Geological age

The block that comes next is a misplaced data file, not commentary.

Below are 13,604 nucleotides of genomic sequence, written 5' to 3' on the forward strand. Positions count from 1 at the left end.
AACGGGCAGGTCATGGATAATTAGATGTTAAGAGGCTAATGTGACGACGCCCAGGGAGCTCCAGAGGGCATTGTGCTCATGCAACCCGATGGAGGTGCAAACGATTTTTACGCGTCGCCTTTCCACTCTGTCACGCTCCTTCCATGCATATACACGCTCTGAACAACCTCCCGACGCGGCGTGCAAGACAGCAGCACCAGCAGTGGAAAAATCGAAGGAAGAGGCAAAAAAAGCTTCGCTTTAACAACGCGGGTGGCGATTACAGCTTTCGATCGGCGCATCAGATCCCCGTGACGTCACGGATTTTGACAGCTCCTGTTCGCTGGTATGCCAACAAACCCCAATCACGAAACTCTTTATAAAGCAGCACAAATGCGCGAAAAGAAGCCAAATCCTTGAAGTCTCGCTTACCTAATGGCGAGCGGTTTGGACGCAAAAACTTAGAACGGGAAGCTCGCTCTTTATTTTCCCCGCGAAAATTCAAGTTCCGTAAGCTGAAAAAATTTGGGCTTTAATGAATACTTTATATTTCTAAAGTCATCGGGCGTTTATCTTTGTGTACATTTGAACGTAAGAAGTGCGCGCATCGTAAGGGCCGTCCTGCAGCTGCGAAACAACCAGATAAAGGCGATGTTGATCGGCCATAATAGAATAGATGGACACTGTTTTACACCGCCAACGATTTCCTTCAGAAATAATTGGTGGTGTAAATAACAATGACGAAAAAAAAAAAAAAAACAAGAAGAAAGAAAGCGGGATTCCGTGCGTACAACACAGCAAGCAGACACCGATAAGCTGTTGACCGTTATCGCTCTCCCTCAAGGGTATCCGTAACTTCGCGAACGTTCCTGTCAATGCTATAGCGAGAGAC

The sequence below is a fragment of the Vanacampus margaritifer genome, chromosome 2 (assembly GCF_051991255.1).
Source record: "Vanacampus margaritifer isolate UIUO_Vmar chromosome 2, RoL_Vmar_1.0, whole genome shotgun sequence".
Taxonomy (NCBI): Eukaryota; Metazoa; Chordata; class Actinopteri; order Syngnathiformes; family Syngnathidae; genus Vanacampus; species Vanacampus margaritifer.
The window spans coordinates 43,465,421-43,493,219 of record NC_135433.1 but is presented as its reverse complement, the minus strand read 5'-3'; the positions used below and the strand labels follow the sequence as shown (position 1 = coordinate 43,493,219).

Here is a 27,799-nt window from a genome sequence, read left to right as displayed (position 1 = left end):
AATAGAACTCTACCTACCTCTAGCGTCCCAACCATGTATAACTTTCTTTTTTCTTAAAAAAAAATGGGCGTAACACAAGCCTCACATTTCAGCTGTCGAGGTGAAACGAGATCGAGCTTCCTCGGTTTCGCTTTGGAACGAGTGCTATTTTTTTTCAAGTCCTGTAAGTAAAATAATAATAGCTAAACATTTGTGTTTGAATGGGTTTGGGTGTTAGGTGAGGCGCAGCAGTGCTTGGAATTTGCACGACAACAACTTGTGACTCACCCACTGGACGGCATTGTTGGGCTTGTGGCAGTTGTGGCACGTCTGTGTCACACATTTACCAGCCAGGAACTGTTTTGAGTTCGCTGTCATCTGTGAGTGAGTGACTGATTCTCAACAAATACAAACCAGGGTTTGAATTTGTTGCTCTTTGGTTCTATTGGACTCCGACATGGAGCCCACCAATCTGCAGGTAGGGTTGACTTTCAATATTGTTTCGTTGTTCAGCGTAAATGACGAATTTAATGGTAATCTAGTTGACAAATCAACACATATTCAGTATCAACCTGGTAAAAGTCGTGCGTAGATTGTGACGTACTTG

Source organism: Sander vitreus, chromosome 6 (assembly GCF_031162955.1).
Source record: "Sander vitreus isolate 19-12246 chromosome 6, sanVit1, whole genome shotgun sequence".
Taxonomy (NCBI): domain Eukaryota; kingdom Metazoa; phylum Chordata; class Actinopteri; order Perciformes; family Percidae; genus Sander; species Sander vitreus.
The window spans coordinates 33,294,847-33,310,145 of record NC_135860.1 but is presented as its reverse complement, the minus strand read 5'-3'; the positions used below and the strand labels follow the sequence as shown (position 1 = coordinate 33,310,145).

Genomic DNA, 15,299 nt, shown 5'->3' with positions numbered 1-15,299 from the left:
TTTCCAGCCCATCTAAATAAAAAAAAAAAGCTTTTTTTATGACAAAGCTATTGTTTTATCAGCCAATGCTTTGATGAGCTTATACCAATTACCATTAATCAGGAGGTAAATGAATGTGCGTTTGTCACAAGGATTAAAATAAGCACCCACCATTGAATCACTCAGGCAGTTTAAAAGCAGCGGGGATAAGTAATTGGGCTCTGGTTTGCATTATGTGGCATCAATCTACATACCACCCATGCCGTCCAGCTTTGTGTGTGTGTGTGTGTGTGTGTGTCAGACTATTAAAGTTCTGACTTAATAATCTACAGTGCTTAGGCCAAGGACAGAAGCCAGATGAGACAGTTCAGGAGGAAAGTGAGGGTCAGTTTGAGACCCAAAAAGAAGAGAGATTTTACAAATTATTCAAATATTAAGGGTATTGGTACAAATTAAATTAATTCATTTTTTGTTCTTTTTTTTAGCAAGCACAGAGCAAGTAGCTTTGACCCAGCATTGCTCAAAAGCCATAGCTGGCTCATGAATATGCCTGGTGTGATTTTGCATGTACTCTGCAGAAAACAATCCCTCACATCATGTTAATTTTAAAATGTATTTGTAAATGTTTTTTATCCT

GEOLOGICAL AGE (EN: geologic age; DE: geologisches Alter; FR: age geologique; ES: edad geologica; RU: возраст геологический) is the time, which has elapsed since the certain geological event (the accumulation of the layers of the rocks, the advancement of the sea, the effusion of the ancient lavas, the introduction of the intrusions, and so on). They distinguish the absolute and relative geological age. The absolute geological age is the age of the rocks, which is expressed as the absolute units of the time (as the years, usually as the millions of years). The absolute geological age is established, using various radiometric methods, according to the accumulation of the products from the decay of the radioactive elements. The numbering is performed from the modern epoch into the depth of the geological past, that is, in the descending order. This term is used conditionally to the significant extent, because the radiometric determinations of the geological age represent not only the true time of the forming of the rocks, but also the time of various subsequent superimposed processes (for example, the metamorphism). It would be better to use the terms "isotopic age", or the radiological age (see the "Geochronology" article). The relative geological age is the time of the certain events during the history of the Earth, relatively to the time of the other geological events, is determined on the basis of the mutual position of the layers within the cross section: in case of the undisturbed embedment, the lower layers are more ancient, while the upper layers are younger. According to the fossil organic remains, which are contained within the rocks, there is performed the linking of the layers to the general stratigraphic scale, and the temporal juxtaposition of the sedimentary and volcanogenic strata, which are located within the regions, which are remote one from another. The relative geological age of the geological intrusive bodies and ore veins is estimated according to the character of their interaction; the younger of these rocks breach and metamorphose the more ancient rocks, and contain the xenolith of these latter rocks.